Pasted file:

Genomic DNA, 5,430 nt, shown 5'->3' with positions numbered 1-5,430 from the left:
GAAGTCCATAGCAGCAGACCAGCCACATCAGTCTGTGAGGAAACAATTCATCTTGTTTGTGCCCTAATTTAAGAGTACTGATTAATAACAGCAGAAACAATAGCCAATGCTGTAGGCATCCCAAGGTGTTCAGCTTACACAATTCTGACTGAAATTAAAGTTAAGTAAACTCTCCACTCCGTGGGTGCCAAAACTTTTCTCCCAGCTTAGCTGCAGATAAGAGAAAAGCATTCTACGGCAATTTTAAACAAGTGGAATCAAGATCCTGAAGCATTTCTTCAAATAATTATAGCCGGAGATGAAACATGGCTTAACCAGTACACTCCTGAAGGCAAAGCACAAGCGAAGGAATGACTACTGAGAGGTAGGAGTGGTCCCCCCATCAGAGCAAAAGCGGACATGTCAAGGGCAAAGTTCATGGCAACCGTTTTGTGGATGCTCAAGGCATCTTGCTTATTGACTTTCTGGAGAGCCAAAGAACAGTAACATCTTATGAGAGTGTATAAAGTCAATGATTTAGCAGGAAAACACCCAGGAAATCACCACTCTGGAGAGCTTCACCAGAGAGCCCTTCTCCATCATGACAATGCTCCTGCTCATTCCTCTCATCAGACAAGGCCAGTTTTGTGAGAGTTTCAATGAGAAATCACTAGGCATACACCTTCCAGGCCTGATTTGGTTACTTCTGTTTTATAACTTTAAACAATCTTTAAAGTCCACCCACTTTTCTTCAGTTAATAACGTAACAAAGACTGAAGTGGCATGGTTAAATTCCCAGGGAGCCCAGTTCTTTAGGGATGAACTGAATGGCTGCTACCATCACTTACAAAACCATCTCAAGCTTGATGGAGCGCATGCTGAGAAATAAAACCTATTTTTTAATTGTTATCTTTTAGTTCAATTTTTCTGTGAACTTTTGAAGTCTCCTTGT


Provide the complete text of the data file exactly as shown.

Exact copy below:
Genomic DNA, 5,430 nt, shown 5'->3' with positions numbered 1-5,430 from the left:
GAAGTCCATAGCAGCAGACCAGCCACATCAGTCTGTGAGGAAACAATTCATCTTGTTTGTGCCCTAATTTAAGAGTACTGATTAATAACAGCAGAAACAATAGCCAATGCTGTAGGCATCCCAAGGTGTTCAGCTTACACAATTCTGACTGAAATTAAAGTTAAGTAAACTCTCCACTCCGTGGGTGCCAAAACTTTTCTCCCAGCTTAGCTGCAGATAAGAGAAAAGCATTCTACGGCAATTTTAAACAAGTGGAATCAAGATCCTGAAGCATTTCTTCAAATAATTATAGCCGGAGATGAAACATGGCTTAACCAGTACACTCCTGAAGGCAAAGCACAAGCGAAGGAATGACTACTGAGAGGTAGGAGTGGTCCCCCCATCAGAGCAAAAGCGGACATGTCAAGGGCAAAGTTCATGGCAACCGTTTTGTGGATGCTCAAGGCATCTTGCTTATTGACTTTCTGGAGAGCCAAAGAACAGTAACATCTTATGAGAGTGTATAAAGTCAATGATTTAGCAGGAAAACACCCAGGAAATCACCACTCTGGAGAGCTTCACCAGAGAGCCCTTCTCCATCATGACAATGCTCCTGCTCATTCCTCTCATCAGACAAGGCCAGTTTTGTGAGAGTTTCAATGAGAAATCACTAGGCATACACCTTCCAGGCCTGATTTGGTTACTTCTGTTTTATAACTTTAAACAATCTTTAAAGTCCACCCACTTTTCTTCAGTTAATAACGTAACAAAGACTGAAGTGGCATGGTTAAATTCCCAGGGAGCCCAGTTCTTTAGGGATGAACTGAATGGCTGCTACCATCACTTACAAAACCATCTCAAGCTTGATGGAGCGCATGCTGAGAAATAAAACCTATTTTTTAATTGTTATCTTTTAGTTCAATTTTTCTGTGAACTTTTGAAGTCTCCTTGT